Bisphenol-A, also known as BPA, is an industrial chemical component of many widely-used items including plastics, resins, canned food linings, and paper goods. Studies have suggested that long-term or high-dose exposure to the organic, estrogen-like compound disrupts the body’s endocrine system and may be linked to cancer, heart disease, intestinal damage, reproductive problems, erectile dysfunction, diabetes, obesity, impaired neurodevelopment, and behavioral changes in children.
BPA is a part of a thermal paper coating that acts as a color developer in small credit card and cash register receipt printers. According to a CBS news report, some receipts contain up to1,000 times the levels found in a can of food. Needless to say, cashiers get a lot of exposure to the simple organic molecule.
After discovering that people who regularly handle cash register and credit card receipts have elevated levels of BPA in their urine – and presumably their bloodstreams, researchers at the Joint Research Unit for Xenobiotics at INRA-Toulouse have shown that BPA does not have to be ingested to enter the body: It can be absorbed through the skin.
Daniel Zalko headed up the study that applied differing amounts of BPA to freshly slaughtered pig’s ears then studied the cultures. Within three days, the chemical had migrated through the skin and would have entered the bloodstream of a living being. Similar tests conducted on healthly human abdominal skin donated through surgeries, replicated the results.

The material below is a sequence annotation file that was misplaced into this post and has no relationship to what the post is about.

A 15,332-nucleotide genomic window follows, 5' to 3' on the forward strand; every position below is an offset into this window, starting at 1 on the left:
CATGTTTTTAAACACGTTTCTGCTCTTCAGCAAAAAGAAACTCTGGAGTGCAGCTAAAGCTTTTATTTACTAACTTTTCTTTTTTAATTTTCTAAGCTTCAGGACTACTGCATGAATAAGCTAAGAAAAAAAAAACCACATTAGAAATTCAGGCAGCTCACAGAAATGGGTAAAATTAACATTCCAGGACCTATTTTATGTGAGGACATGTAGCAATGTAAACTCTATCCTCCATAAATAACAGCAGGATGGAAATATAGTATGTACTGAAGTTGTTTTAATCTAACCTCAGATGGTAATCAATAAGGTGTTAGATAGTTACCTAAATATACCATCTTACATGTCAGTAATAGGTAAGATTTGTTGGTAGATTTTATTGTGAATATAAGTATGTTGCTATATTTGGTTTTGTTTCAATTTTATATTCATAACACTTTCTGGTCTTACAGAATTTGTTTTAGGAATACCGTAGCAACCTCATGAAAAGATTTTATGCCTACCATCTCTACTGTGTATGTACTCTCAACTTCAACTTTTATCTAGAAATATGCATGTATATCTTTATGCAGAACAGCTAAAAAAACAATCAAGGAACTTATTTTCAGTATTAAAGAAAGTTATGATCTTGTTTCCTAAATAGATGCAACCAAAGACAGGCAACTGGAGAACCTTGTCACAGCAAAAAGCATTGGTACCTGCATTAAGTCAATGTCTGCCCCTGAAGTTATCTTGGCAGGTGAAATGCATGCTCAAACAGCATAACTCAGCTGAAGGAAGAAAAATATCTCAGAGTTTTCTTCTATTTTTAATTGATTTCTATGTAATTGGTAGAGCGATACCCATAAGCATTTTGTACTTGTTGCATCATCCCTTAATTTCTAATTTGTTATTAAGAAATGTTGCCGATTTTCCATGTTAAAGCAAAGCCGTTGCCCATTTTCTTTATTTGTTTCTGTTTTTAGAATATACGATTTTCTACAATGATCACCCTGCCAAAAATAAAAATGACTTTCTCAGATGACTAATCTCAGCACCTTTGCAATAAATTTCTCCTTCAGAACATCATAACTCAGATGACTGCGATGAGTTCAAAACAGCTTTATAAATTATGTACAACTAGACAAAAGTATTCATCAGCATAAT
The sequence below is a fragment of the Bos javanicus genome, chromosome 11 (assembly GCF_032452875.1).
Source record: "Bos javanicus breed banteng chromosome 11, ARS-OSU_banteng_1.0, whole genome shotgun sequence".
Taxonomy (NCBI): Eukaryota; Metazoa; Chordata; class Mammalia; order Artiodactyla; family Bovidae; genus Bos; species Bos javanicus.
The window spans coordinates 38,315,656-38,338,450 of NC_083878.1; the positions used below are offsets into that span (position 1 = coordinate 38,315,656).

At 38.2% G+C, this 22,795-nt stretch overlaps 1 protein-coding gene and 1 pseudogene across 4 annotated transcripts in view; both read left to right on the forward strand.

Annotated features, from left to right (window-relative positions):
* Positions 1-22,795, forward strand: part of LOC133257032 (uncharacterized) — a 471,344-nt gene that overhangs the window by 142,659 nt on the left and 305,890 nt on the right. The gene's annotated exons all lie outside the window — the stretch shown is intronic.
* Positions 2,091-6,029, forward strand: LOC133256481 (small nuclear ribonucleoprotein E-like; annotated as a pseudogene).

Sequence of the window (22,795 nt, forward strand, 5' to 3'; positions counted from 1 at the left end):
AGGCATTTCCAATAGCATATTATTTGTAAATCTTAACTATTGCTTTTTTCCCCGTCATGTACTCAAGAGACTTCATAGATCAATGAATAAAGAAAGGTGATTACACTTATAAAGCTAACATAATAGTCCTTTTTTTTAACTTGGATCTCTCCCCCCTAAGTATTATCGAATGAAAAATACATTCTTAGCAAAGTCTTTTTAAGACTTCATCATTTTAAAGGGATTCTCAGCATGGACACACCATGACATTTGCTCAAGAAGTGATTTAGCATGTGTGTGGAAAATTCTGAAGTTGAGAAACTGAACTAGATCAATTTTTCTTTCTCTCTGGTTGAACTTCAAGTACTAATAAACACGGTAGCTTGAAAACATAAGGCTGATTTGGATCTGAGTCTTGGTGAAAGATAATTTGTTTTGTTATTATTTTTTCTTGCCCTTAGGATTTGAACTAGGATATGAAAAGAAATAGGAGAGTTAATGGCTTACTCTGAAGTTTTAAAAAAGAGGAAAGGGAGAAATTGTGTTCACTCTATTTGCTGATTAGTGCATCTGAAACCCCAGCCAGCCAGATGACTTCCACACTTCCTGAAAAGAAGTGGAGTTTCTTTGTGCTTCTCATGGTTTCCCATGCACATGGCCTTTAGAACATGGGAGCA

Those concerned about casual exposure to BPA can check their receipts:
• Wisconsin-based Appleton paper dropped BPA from its paper in 2006 and started using BPS (bisphenol sulfonate) in its place. The company makes about half the receipt paper used in the U.S. and now embeds it’s BPA-free thermal receipt paper with red rayon fibers. The red rayon, a recyclable cellulose fiber, indicates that the receipt paper is BPA free.
• An online vendor has enlisted an unnamed supplier to help it offer BPA free thermal FSC-certified receipt paper made with 40% post industrial recycled fiber. It is printed on the reverse with “This establishment has chosen this BPA Free paper product for the safety of its customers, employees, and our environment.” There is no mention of what chemical replaces BPA in this product.
In response to concerns over BPA-laden receipts, many local businesses and institutions are discontinuing their use. The Multnomah County Library switched to the Appleton paper in December 2010 and will see a savings of about 14% because the paper is not only BPA free, it’s less expensive.
For More Information on BHA in register receipts:
Viable skin efficiently absorbs and metabolizes bisphenol
A, Chemosphere, Volume 82, Issue 3, January 2011, Pages
Transfer of bisphenol A from thermal printer paper to the
skin Anal Bioanal Chem (2010) 398:571–576 DOI 10.1007/
Nation’s Largest Maker of Thermal Receipt Paper Does
Not Use BPA